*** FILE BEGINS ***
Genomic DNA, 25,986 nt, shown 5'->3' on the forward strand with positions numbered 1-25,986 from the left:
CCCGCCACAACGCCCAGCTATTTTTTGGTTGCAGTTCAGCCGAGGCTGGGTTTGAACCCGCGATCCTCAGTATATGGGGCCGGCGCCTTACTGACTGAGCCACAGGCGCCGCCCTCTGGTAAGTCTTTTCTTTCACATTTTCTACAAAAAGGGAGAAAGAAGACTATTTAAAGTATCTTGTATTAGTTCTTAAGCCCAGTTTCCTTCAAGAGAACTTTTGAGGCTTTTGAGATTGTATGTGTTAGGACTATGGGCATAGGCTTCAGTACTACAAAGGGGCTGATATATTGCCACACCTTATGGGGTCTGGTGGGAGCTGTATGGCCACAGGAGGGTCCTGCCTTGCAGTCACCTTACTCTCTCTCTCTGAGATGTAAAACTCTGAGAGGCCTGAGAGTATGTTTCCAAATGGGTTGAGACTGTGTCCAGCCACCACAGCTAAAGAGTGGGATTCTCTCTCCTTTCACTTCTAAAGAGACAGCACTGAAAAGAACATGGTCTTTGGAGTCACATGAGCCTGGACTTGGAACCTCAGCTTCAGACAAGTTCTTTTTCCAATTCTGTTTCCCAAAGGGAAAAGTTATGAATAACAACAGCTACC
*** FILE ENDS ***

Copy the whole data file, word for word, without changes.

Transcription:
Genomic DNA, 25,986 nt, shown 5'->3' on the forward strand with positions numbered 1-25,986 from the left:
CCCGCCACAACGCCCAGCTATTTTTTGGTTGCAGTTCAGCCGAGGCTGGGTTTGAACCCGCGATCCTCAGTATATGGGGCCGGCGCCTTACTGACTGAGCCACAGGCGCCGCCCTCTGGTAAGTCTTTTCTTTCACATTTTCTACAAAAAGGGAGAAAGAAGACTATTTAAAGTATCTTGTATTAGTTCTTAAGCCCAGTTTCCTTCAAGAGAACTTTTGAGGCTTTTGAGATTGTATGTGTTAGGACTATGGGCATAGGCTTCAGTACTACAAAGGGGCTGATATATTGCCACACCTTATGGGGTCTGGTGGGAGCTGTATGGCCACAGGAGGGTCCTGCCTTGCAGTCACCTTACTCTCTCTCTCTGAGATGTAAAACTCTGAGAGGCCTGAGAGTATGTTTCCAAATGGGTTGAGACTGTGTCCAGCCACCACAGCTAAAGAGTGGGATTCTCTCTCCTTTCACTTCTAAAGAGACAGCACTGAAAAGAACATGGTCTTTGGAGTCACATGAGCCTGGACTTGGAACCTCAGCTTCAGACAAGTTCTTTTTCCAATTCTGTTTCCCAAAGGGAAAAGTTATGAATAACAACAGCTACC